He showed a kind of respect for people one doesn’t often encounter. He showed me what it meant to live as righteously as possible, to see good in others, and to extend grace liberally.
He even respected his adult kids. He respected us with the expectation that we would make right choices: righteous choices and also right choices for US. Even if we were a bit slow about arriving at those choices.
When Sid walked away from his professional career in TV-News in favor of a dirty, sweaty job swinging a shovel, to do a job that required no education (a job that my own illiterate father had done for 40 years), most people would question that decision. Most parents would express doubts or concerns over their adult child moving down the food chain, all the way to the bottom —- to install other people’s wastewater systems.
But Louis . . .(and I swear he did this with quiet excitement) picked up a shovel and jumped in to dig ditches too. Into his 70s, he worked with Sid, often embarrassing our younger employees who admitted that Sid’s father was out-shoveling them on the job. Our younger employees worked harder than ever to keep up with him.
If there is a motto by which Louis lived his life — only one instruction that he could give to his children and grandchildren — I think it would be this —
to faithfully serve.
Louis was the most faithful and the serving-EST man I know. Most people think of faithfulness only in terms of faithfulness to a spouse, which is a concrete idea or faithfulness to God, which is a blurrier notion, with a bit of fuzz around it for most of us.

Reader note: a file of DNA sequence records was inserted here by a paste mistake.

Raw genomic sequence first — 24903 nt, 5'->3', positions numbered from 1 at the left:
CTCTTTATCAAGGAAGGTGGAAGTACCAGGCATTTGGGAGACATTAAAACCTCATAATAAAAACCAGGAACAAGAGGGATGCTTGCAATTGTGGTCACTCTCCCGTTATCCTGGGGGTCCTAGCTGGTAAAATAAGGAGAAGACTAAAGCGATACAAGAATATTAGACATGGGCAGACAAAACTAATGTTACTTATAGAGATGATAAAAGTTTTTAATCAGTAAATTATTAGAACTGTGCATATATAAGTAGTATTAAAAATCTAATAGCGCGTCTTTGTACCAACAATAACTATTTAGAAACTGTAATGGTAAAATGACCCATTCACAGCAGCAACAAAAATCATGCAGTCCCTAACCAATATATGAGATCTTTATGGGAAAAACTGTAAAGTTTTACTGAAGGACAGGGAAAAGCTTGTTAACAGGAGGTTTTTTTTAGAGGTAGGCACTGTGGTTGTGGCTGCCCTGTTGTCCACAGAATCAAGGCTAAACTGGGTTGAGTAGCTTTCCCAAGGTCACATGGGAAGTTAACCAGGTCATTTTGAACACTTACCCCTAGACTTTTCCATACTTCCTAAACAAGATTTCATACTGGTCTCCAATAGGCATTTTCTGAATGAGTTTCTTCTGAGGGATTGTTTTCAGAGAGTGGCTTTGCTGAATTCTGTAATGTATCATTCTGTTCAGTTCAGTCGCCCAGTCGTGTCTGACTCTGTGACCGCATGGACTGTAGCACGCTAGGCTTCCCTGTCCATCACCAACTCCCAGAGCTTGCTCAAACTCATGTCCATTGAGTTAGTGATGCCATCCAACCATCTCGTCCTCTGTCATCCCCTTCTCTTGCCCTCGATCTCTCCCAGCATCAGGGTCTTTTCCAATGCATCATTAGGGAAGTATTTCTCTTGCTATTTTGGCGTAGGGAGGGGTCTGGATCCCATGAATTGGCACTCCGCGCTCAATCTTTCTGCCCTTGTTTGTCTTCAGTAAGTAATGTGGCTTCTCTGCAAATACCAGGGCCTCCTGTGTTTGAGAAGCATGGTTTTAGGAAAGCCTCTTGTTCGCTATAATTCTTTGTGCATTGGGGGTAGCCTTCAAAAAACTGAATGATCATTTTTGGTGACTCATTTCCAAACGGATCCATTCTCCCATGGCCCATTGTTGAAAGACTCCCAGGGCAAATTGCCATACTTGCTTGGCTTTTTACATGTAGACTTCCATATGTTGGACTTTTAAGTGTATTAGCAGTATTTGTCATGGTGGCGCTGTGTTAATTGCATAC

But Louis’ faithfulness was not just an abstract thought. He sought to put hands and feet to his faithfulness in every way he could.
Those who knew Louis know what I am talking about. They witnessed his faithful service. But those didn’t know Louis well, may not know that he also served in quieter, unnoticeable ways.
After I gave birth to my fourth child, I didn’t do well for a long, long time. My mind and body were broken, and I did not know how to ask for help or even what specific help to ask for.
My father-in-law, my busy, busy father-in-law, would stop by my home several times a week. He sat on my couch in my tiny, cramped trailer. Little Sidney, Lincoln and Rachel clambered over Grandpa while baby Prairie slept. He talked about growing up or taxed my brain with an unusual theological question.
Often he would fall asleep, sitting upright on my couch, with my children still attached to him.
At first, I was perplexed at why he took the time to hang out with us week after week, when I knew he had many commitments. But eventually, I realized that he was checking on me and looking for some unobtrusive way to serve me.
He was probably hoping for manual labor, something to fix. It would probably surprise him to know that he was fixing, or building up, my faith. Church so often felt empty and useless to me, and faith slippery. But Louis’ theological questions, crazy though some of them seemed, drove me to my Bible, reading scripture and then asking my own questions.
I learned from Louis to be fearless in asking God the big, scary questions.
And to be fearless when those answers are not clear.
Louis changed my approach to God and the way I talk to my kids about God, faith and the Bible.
I began to tell my kids, “Be fearless in seeking the Truth. I learned that from your Grandpa. But just in case he asks, don’t climb onto any hay bales stacked on his pick-up truck.”